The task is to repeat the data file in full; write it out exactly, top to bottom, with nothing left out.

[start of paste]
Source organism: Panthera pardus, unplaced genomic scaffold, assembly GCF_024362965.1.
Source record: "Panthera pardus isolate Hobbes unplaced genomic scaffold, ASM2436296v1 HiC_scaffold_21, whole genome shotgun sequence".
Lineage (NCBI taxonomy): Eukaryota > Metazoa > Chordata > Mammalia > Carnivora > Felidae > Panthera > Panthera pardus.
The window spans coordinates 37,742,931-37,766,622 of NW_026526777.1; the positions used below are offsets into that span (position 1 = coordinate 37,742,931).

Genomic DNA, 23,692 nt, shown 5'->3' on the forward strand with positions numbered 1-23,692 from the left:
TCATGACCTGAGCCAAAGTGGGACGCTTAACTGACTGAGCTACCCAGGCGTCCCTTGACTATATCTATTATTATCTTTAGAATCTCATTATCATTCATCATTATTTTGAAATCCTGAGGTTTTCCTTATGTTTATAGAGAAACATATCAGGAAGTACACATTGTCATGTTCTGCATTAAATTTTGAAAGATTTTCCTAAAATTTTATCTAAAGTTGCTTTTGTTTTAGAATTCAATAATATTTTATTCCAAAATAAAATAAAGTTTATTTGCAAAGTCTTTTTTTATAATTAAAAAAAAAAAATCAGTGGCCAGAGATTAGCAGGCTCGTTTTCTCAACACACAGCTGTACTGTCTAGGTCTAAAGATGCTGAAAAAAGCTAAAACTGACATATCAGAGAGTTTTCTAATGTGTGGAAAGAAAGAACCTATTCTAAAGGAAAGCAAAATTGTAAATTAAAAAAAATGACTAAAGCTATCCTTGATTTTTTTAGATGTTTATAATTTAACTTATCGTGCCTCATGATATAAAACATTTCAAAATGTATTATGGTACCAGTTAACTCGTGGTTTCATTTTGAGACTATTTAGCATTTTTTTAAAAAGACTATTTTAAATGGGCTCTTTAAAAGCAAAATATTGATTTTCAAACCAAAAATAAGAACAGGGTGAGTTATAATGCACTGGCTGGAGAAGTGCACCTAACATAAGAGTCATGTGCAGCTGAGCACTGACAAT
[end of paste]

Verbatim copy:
Source organism: Panthera pardus, unplaced genomic scaffold, assembly GCF_024362965.1.
Source record: "Panthera pardus isolate Hobbes unplaced genomic scaffold, ASM2436296v1 HiC_scaffold_21, whole genome shotgun sequence".
Lineage (NCBI taxonomy): Eukaryota > Metazoa > Chordata > Mammalia > Carnivora > Felidae > Panthera > Panthera pardus.
The window spans coordinates 37,742,931-37,766,622 of NW_026526777.1; the positions used below are offsets into that span (position 1 = coordinate 37,742,931).

Genomic DNA, 23,692 nt, shown 5'->3' on the forward strand with positions numbered 1-23,692 from the left:
TCATGACCTGAGCCAAAGTGGGACGCTTAACTGACTGAGCTACCCAGGCGTCCCTTGACTATATCTATTATTATCTTTAGAATCTCATTATCATTCATCATTATTTTGAAATCCTGAGGTTTTCCTTATGTTTATAGAGAAACATATCAGGAAGTACACATTGTCATGTTCTGCATTAAATTTTGAAAGATTTTCCTAAAATTTTATCTAAAGTTGCTTTTGTTTTAGAATTCAATAATATTTTATTCCAAAATAAAATAAAGTTTATTTGCAAAGTCTTTTTTTATAATTAAAAAAAAAAAATCAGTGGCCAGAGATTAGCAGGCTCGTTTTCTCAACACACAGCTGTACTGTCTAGGTCTAAAGATGCTGAAAAAAGCTAAAACTGACATATCAGAGAGTTTTCTAATGTGTGGAAAGAAAGAACCTATTCTAAAGGAAAGCAAAATTGTAAATTAAAAAAAATGACTAAAGCTATCCTTGATTTTTTTAGATGTTTATAATTTAACTTATCGTGCCTCATGATATAAAACATTTCAAAATGTATTATGGTACCAGTTAACTCGTGGTTTCATTTTGAGACTATTTAGCATTTTTTTAAAAAGACTATTTTAAATGGGCTCTTTAAAAGCAAAATATTGATTTTCAAACCAAAAATAAGAACAGGGTGAGTTATAATGCACTGGCTGGAGAAGTGCACCTAACATAAGAGTCATGTGCAGCTGAGCACTGACAAT